When the mind is in this state of stress, the sympathetic nervous system (SNS) takes control of the body’s physiological responses (Jerath et al., 2015). The SNS is part of the autonomic nervous system (ANS) and is responsible for the fight-or-flight response; during episodes of anxiety, it increases the heart rate and breathing becomes irregular (Tindle & Tadi, 2020). In the context of our tunnel metaphor, activation of the SNS is what causes the torches in the tunnel to dance. However, if one has been practicing mindfulness-based meditation, two things happen. The yogic breathing involved in this practice acts as a switch that slowly helps the process to make the torches stop dancing, in other words, actively shifting the control from the SNS to the parasympathetic nervous system (PNS). The parasympathetic system, also part of the ANS, helps induce calmer alertness and reduces the increased heart rate, and regulates breathing (Brown & Gerbarg, 2005). Meanwhile, the mindfulness part of the practice helps to focus on a single thought at a time, allowing you to deconstruct the problem and leading you out of the tunnel of stress safely, because now all the lights are focused on one spot, allowing you to see the way out. Therefore, sitting silently and solely focusing on breathing and meditation helps our body switch to the PNS which is a calmer but alert state of mind, allowing us to navigate through negative thoughts and feelings.
Although mindfulness-based meditation seems to have clear benefits and may help you get out of your tunnel, it’s not always easy to do – or to keep doing.
Furthermore, research evidence shows how attention-based mindfulness practices affect the brain and can have long-term benefits. For example, a study by Tomasino and Fabbro (2016) showed that breathing during mindfulness increases activity in the dorsal prefrontal cortex, which is involved in sustaining the focus of attention, indicating that focusing on breathing during mindfulness helps sharpen their focusing and attention skills. The study also showed deactivation of the rostral prefrontal cortex, which is usually responsible for spontaneous streams of thoughts that could be a starting point of anxiety and stress, therefore deactivating ruminating thoughts.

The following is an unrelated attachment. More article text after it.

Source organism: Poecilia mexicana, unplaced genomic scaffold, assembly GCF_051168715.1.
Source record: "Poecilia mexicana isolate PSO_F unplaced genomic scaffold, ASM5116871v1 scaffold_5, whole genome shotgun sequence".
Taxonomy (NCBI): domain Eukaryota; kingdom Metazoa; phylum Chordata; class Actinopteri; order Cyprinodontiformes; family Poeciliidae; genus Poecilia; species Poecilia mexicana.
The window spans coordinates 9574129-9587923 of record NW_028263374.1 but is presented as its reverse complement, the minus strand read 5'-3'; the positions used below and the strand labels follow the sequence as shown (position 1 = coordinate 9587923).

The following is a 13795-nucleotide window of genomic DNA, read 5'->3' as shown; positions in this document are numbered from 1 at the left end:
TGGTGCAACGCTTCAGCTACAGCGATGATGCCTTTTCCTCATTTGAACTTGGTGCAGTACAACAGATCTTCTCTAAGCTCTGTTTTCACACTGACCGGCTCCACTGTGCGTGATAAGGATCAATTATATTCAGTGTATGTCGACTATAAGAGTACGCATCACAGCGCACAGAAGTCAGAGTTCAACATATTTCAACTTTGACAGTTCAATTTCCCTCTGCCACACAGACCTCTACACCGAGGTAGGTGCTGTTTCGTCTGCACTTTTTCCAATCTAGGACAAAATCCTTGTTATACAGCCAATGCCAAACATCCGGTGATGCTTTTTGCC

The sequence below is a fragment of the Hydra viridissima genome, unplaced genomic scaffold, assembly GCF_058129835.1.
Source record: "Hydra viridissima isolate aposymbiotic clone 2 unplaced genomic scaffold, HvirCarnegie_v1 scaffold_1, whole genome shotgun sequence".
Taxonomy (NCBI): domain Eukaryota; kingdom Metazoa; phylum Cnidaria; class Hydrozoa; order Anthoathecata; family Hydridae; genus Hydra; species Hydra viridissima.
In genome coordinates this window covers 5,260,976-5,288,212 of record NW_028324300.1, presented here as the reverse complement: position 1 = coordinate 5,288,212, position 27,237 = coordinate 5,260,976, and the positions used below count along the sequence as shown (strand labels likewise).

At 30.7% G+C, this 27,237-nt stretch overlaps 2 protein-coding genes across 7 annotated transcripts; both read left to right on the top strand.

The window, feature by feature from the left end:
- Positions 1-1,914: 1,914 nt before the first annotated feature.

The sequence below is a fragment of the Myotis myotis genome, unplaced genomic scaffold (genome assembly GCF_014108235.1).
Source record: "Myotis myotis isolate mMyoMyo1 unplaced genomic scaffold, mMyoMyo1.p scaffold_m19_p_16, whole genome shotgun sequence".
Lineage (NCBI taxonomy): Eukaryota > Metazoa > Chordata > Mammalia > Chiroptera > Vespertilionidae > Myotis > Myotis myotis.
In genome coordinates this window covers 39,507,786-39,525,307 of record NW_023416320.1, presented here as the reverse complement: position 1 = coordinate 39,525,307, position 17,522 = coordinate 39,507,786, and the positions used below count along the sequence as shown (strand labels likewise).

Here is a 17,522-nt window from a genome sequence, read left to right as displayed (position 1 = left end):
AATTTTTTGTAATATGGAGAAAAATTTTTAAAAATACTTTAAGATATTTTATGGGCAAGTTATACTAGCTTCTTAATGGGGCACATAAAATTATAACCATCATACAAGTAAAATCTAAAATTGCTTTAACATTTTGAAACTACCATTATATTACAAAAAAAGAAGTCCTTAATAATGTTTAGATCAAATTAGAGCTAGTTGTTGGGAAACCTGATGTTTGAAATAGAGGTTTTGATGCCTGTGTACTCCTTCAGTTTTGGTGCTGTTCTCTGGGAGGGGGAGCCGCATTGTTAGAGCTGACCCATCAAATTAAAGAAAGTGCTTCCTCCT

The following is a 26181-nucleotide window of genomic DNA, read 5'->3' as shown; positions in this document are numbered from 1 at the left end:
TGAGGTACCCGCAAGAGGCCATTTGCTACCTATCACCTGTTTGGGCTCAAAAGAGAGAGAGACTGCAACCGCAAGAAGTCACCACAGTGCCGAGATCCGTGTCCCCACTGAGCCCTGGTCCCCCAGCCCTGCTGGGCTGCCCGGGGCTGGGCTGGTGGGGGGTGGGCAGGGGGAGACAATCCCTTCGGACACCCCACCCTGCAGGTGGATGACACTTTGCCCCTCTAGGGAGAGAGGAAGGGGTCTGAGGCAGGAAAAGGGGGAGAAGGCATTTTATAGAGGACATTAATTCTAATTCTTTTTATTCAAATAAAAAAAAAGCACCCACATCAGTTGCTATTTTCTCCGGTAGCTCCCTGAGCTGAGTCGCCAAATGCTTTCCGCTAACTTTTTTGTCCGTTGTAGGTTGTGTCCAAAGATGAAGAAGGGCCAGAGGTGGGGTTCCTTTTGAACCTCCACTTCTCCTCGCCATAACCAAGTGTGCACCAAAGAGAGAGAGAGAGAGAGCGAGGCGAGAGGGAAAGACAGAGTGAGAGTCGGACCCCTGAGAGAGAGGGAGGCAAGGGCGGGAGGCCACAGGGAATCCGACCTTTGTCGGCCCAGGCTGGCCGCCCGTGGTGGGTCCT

Although mindfulness-based meditation seems to have clear benefits and may help you get out of your tunnel, it’s not always easy to do – or to keep doing. Although various studies have shown the benefits of different kinds of meditation, most of them are longitudinal studies, suggesting that the effects of meditative practices show results after a certain period of time (Bhimani et al. 2011). This is disadvantageous in contrast with western anxiety medication, especially during acute stressful life situations, because negative thought processes may reduce the motivation to practice mindfulness-based meditation. To reap the benefits of mindfulness-based meditation or any of the yogic practices, it has to be taught as part of one’s lifestyle as a preventive coping mechanism that will help navigate through difficult instances in life in an easier manner. Therefore, now that you and I have some insight into the practice of mindfulness-based meditation, maybe give it a try in practice and see if it helps focus the dancing torches in our minds.
Image credit: photo by Riziki Nielsen; licensed with CC BY-SA 2.0.